Interactive Robotic Installation
Collaborative project with Ben Chang and Dmitry Strakovsky
In recent years we have seen a dramatic increase in the use and sophistication of electronic surveillance systems in public space, in both physical and information space. In Chicago, for example, the mayor’s goal is to cover the entire city with a complete blanket of video surveillance. Recent technological developments include camera networks with facial identification software which can be programmed to track specific individuals. The promise of greater security always brings with it the accompanying danger of potential abuse and the suppression of dissent. Video surveillance is just one of the ways in which we are increasingly blurring the lines between public and private space, either voluntarily or involuntarily.
The (In)Security Camera is a robotic surveillance camera with advanced computer-vision software that can track, zoom, and follow subjects walking through its field of view, assessing threat levels in real time and responding accordingly.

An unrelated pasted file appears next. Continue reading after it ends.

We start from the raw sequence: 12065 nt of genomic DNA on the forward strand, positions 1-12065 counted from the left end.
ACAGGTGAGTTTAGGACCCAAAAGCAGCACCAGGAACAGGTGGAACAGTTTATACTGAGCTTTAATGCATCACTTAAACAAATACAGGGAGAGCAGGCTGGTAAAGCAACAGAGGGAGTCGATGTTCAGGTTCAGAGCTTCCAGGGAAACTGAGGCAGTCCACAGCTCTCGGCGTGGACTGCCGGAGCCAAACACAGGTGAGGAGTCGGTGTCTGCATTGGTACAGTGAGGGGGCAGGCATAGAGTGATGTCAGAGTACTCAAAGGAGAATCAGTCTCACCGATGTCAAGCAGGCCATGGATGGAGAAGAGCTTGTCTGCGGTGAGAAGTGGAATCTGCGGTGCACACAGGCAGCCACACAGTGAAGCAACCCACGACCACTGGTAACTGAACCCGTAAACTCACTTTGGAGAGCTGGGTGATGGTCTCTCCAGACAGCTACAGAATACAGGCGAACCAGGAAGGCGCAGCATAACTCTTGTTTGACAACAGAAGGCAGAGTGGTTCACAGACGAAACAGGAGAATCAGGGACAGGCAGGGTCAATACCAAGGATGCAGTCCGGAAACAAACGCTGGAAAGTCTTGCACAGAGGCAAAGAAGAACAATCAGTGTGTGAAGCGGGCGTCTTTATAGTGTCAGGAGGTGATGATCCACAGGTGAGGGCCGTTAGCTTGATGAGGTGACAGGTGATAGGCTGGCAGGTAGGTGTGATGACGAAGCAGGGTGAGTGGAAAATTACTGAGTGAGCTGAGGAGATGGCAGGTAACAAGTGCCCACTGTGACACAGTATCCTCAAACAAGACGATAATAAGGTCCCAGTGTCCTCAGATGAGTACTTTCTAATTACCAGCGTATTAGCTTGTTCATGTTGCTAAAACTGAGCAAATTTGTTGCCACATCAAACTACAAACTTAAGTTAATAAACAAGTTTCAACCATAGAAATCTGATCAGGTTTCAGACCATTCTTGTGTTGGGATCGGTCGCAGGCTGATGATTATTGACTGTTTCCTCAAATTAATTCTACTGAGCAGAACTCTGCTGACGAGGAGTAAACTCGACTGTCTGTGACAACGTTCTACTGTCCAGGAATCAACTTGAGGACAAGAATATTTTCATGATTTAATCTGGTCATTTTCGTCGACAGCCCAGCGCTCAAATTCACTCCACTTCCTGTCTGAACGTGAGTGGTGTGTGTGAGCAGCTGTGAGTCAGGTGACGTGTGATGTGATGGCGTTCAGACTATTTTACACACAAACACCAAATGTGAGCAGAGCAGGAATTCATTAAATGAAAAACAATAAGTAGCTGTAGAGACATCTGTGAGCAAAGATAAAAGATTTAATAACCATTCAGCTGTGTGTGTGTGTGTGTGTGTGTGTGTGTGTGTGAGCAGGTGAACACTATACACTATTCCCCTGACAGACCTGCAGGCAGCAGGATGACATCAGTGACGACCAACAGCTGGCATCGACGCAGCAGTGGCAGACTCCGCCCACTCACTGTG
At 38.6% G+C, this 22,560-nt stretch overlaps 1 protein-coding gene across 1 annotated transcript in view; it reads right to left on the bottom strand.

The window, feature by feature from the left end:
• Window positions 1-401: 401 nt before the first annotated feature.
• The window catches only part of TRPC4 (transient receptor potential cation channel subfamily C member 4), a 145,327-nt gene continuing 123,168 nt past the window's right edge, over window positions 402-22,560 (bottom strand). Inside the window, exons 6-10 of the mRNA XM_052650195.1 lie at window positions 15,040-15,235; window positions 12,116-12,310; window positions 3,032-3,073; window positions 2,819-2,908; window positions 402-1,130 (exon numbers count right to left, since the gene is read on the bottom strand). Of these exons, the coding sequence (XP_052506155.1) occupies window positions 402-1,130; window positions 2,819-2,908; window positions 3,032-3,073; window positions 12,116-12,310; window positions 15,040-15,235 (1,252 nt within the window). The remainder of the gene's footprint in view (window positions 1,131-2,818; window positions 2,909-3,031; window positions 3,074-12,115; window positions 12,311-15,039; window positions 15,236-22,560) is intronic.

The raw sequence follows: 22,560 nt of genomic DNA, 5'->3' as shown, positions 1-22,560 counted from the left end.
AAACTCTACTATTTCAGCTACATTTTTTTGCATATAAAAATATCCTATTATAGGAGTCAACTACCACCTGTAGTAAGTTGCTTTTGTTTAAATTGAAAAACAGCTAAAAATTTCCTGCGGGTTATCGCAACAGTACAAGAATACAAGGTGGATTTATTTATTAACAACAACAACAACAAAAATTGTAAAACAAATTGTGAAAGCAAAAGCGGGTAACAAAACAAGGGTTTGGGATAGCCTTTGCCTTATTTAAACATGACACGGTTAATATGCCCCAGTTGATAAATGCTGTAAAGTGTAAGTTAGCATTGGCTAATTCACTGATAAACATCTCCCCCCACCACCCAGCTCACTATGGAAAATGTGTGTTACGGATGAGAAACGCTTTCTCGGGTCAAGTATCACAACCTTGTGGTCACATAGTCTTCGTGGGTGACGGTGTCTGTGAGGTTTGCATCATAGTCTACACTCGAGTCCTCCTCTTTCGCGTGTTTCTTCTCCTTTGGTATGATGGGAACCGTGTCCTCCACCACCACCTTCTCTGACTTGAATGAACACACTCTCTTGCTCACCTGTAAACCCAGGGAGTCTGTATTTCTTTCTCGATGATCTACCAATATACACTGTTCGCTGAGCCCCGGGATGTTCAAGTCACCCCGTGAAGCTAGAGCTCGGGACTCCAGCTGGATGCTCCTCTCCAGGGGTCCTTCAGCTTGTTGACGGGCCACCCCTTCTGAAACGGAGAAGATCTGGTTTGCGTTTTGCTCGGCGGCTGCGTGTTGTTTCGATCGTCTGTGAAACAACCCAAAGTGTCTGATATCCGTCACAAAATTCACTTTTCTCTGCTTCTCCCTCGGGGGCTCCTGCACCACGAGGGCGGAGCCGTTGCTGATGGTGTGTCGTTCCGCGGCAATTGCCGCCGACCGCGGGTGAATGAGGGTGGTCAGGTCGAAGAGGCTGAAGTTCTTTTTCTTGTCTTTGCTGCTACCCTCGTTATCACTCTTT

However, the camera is, in fact, a little insecure. Easily startled by sudden movements, it is shy around strangers and tends to avoid direct eye contact. The intention in creating the (In)Security Camera is to invert the relationship between the surveillance system and its subjects, giving the machine an element of human personality and fallibility that is by turns endearing, tragic, and slightly disturbing. This behavioral reversal can be read as an expression of the anxieties and fears underlying the security camera’s authoritative role; as an anti-voyeuristic refusal of visual pleasure; or as a kind of withdrawal, avoiding difficult questions and challenges.